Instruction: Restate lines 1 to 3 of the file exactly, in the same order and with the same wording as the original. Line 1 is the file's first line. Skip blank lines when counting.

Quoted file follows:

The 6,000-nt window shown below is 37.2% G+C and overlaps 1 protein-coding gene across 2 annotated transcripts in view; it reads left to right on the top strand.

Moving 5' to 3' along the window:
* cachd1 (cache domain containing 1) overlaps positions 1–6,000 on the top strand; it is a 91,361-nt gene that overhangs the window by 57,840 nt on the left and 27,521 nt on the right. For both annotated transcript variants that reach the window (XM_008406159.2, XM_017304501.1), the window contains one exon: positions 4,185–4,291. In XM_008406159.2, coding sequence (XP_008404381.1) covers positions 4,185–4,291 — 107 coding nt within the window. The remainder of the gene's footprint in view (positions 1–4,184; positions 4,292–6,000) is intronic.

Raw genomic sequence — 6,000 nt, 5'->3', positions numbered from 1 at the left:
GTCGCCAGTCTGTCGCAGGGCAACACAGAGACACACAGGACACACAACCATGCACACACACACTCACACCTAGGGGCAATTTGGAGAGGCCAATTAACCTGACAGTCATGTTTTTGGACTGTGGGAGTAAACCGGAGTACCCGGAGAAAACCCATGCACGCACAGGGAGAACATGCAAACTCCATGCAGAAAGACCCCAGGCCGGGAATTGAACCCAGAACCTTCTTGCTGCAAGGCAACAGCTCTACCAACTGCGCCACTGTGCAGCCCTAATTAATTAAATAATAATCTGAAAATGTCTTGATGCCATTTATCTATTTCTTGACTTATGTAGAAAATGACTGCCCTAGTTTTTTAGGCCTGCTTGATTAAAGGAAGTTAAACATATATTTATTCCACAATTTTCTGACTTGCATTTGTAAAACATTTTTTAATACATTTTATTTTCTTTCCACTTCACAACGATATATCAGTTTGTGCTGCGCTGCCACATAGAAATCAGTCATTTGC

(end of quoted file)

The 6,000-nt window shown below is 37.2% G+C and overlaps 1 protein-coding gene across 2 annotated transcripts in view; it reads left to right on the top strand.

Moving 5' to 3' along the window:
* cachd1 (cache domain containing 1) overlaps positions 1–6,000 on the top strand; it is a 91,361-nt gene that overhangs the window by 57,840 nt on the left and 27,521 nt on the right. For both annotated transcript variants that reach the window (XM_008406159.2, XM_017304501.1), the window contains one exon: positions 4,185–4,291. In XM_008406159.2, coding sequence (XP_008404381.1) covers positions 4,185–4,291 — 107 coding nt within the window. The remainder of the gene's footprint in view (positions 1–4,184; positions 4,292–6,000) is intronic.